Then, this year I readJohn Bacon's 3 and Out: Rich Rodriguez and the Michigan Wolverines In the Crucible of College Football, the outstanding, as-far-as-I-can-tell very objective, recounting of the Rodriguez years at Michigan, and I realize the balding native son trading the dark, impenetrable Vader helmet for the winged helmet is not a simple villain. In fact, I now realize how he has been equally a victim. I wouldn't want to steal the thunder of this excellent book (buy it!), but it now appears very likely that West Virginia's governor, the university's president, and the university's athletic director may all have treated Rodriguez rather shabbily. Most disappointing is that President Garrison (later removed as President because of questionable ethics related to a degree awarded the governor's daughter) seemed uninterested in keeping Rodriguez at WVU after Michigan had made Rich Rod an offer.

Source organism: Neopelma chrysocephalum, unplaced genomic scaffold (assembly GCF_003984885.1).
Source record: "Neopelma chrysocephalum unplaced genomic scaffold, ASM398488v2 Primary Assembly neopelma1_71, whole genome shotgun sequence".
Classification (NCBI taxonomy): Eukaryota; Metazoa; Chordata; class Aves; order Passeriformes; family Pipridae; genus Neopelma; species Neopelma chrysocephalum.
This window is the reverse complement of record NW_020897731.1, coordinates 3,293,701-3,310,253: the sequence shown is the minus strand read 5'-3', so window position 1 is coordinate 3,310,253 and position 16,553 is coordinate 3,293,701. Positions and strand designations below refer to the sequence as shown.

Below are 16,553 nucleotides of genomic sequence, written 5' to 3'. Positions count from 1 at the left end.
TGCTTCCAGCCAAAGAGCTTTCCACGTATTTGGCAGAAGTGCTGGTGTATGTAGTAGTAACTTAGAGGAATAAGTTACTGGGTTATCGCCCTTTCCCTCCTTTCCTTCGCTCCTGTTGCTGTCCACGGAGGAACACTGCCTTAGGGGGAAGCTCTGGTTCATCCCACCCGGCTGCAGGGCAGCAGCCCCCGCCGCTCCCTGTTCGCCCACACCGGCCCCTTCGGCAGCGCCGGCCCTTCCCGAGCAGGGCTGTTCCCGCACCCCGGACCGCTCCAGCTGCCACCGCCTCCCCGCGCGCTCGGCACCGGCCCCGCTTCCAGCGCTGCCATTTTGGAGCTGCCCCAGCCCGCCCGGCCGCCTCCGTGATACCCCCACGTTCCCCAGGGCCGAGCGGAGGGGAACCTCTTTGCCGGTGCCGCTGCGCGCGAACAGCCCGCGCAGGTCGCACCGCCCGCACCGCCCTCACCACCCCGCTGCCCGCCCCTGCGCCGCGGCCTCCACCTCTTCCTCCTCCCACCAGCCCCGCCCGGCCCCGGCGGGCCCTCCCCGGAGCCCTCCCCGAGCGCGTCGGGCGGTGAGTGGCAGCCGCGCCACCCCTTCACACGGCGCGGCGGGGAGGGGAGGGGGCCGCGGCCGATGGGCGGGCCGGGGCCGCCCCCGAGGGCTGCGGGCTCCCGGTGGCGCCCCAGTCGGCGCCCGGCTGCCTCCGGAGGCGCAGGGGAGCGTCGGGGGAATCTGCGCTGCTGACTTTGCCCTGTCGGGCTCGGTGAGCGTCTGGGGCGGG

In addition, I'm tempted to transfer the portion of my venom for Rodriguez to the deep wells of venom I have for U of M. After all, it does appear that the university's president, university's athletic director, and former coach treated Rodriguez rather shabbily. They put him in a spot where he was a marked man and gave him little public support. Since President Coleman, AD Martin, and ex-coach Carr didn't respond to requests for interviews from Bacon, I'm tempted to see them, minimally, as horribly negligent mentors for Rich Rod. Was Carr outright undermining Rodriguez? The book has no basis to say so, but one can certainly infer much. If nothing else, if Carr had received the kind of support (or should I say lack thereof) from former University of Michigan football coaches--most importantly, that almost mythological figure of Bo Schembechler--that Rodriguez received, there is no doubt he would have suffered in many of the ways Rodriguez did.